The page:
2. Jim: If you ask the authors for a copy of the actual paper, you might be able to find the answers to some of the questions you raise. In all truth, my personal view was that there are some many questions about the significance of this finding that I wasn’t motivated to track down the actual paper.

  3. Glad Jim commented since it saves me having to comment further. Way too much not explained to stop my daily 5600 IU of vitamin D that keeps my 25-hydroxy vitamin D within the range of 60 to 75 ng/ml recommended by Charles Myers and Stephen Strum.

  4. Talk about screening out points of view in conflict with pre-conceived notions: What about the US PLCO Screening Trial (http://jnci.oxfordjournals.org/content/100/11/796.full.pdf) which concluded, “The findings of this large prospective study do not support the hypothesis that vitamin D is associated with decreased risk of prostate cancer; indeed, higher circulating 25(OH)D concentrations may be associated with increased risk of aggressive disease.”

    Or, if we think that Finnish smokers are different, how about the following study of a multi-ethnic cohort in California and Hawaii (http://www.ncbi.nlm.nih.gov/pmc/articles/PMC2834847/) that found no overall association between levels of plasma vitamin D and risk of prostate cancer, but those with the highest levels of serum vitamin D were 50% more likely to have prostate cancer.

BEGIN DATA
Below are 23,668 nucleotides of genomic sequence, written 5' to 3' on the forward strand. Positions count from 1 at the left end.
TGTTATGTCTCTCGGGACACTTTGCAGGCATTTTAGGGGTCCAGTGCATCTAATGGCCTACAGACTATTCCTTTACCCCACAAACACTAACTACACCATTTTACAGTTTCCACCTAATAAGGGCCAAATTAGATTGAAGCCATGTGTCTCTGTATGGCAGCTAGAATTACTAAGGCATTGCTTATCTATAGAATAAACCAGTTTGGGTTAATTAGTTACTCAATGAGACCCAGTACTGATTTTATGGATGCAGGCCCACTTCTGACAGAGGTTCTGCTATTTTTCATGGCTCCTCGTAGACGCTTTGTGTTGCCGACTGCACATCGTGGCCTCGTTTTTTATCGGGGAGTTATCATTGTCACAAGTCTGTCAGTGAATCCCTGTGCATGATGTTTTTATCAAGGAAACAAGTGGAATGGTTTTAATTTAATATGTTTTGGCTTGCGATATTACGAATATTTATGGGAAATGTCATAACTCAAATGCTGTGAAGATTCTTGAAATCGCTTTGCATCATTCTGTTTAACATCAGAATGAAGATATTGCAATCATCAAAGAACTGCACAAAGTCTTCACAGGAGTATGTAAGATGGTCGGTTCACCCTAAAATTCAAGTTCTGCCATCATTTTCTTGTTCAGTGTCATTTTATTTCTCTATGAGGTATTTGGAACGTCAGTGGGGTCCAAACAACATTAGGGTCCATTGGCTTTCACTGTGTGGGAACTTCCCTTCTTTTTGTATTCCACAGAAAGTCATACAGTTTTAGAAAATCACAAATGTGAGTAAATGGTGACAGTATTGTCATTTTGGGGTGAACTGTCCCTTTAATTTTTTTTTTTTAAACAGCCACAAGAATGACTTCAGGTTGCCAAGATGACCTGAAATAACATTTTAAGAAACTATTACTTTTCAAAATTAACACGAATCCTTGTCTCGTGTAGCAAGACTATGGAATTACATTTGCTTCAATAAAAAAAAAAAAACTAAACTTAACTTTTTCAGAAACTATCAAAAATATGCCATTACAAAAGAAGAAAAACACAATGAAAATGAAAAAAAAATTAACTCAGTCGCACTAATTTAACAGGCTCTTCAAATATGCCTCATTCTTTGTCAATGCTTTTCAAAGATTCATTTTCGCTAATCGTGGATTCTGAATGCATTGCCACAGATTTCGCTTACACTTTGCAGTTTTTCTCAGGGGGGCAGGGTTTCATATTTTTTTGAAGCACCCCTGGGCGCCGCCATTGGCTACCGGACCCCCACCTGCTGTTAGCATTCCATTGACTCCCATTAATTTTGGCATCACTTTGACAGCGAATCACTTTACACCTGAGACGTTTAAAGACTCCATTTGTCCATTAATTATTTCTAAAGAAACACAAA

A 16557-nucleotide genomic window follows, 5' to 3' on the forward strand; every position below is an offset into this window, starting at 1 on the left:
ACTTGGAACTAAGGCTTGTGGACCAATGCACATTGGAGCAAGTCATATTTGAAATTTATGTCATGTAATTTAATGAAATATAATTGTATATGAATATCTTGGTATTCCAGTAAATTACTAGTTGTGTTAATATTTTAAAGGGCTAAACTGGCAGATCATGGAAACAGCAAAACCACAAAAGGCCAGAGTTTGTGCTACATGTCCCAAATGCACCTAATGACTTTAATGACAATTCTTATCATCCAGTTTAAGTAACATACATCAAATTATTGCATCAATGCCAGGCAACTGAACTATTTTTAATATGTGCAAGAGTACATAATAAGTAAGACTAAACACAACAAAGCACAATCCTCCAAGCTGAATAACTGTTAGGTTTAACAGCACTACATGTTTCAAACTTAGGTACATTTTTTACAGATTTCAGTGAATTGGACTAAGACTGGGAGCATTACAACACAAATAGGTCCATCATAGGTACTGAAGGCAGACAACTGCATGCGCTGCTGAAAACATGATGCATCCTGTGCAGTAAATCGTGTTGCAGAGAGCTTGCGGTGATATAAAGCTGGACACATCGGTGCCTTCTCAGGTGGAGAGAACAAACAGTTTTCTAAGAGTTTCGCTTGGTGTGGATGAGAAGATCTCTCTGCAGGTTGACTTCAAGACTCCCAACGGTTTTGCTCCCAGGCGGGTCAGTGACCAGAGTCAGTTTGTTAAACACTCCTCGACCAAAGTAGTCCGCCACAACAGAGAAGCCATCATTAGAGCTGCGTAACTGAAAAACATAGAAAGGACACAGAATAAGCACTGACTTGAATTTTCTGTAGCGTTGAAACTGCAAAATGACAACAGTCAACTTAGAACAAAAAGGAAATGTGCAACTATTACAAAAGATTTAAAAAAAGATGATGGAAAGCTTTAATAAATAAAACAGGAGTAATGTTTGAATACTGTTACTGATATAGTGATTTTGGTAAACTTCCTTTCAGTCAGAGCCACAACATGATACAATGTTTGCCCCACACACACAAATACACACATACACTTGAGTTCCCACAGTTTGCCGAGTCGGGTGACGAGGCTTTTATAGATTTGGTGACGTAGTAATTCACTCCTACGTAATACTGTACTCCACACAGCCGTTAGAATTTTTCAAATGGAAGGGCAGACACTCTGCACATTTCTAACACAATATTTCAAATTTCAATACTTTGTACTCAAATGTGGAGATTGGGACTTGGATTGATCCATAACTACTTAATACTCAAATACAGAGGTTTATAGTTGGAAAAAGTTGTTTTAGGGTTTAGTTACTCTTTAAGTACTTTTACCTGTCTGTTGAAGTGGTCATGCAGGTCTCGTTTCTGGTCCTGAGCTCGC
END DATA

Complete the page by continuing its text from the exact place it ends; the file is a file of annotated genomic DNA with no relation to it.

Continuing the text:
Those studies dealt with plasma measurements. Studies have also looked at vitamin D supplementation. In the almost 10,000 person Prostate Cancer Prevention Trial that ran in the US and Canada from 1994-2003, there was no association found between dietary or supplemental intake of vitamin D and risk of prostate cancer. A similar study to the US one, called the European Prospective Investigation into Cancer and Nutrition (EPIC) was run in Europe in 23 centers in 10 European countries and included 153,457 men. It too found no association between vitamin D intake and risk of prostyate cancer.

    In fact, I could only find one research study that showed that higher plasma vitamin D was associated with better prostate cancer prognosis. In this study (http://www.ncbi.nlm.nih.gov/pmc/articles/PMC3071841/) , those with lower serum vitamin D had more advanced prostate cancer and higher Gleason score, and it would be valid to hypothesize that the lower serum vitamin D may be a result of the cancer, or perhaps a related VDR polymorphism, rather than a cause.

    There have also been several meta-analyses, which consistently fail to show any association.

    Considering the large amount of evidence that plasma vitamin D has, at best, no association with prostate cancer, the lack of evidence that supplementation has any benefit, and the known toxicity of large intakes of vitamin D — as well as the possibility that it might increase the risk of more aggressive prostate cancer — supplemental vitamin D intake seems unwarranted to me, based on our knowledge at this time.

    – Allen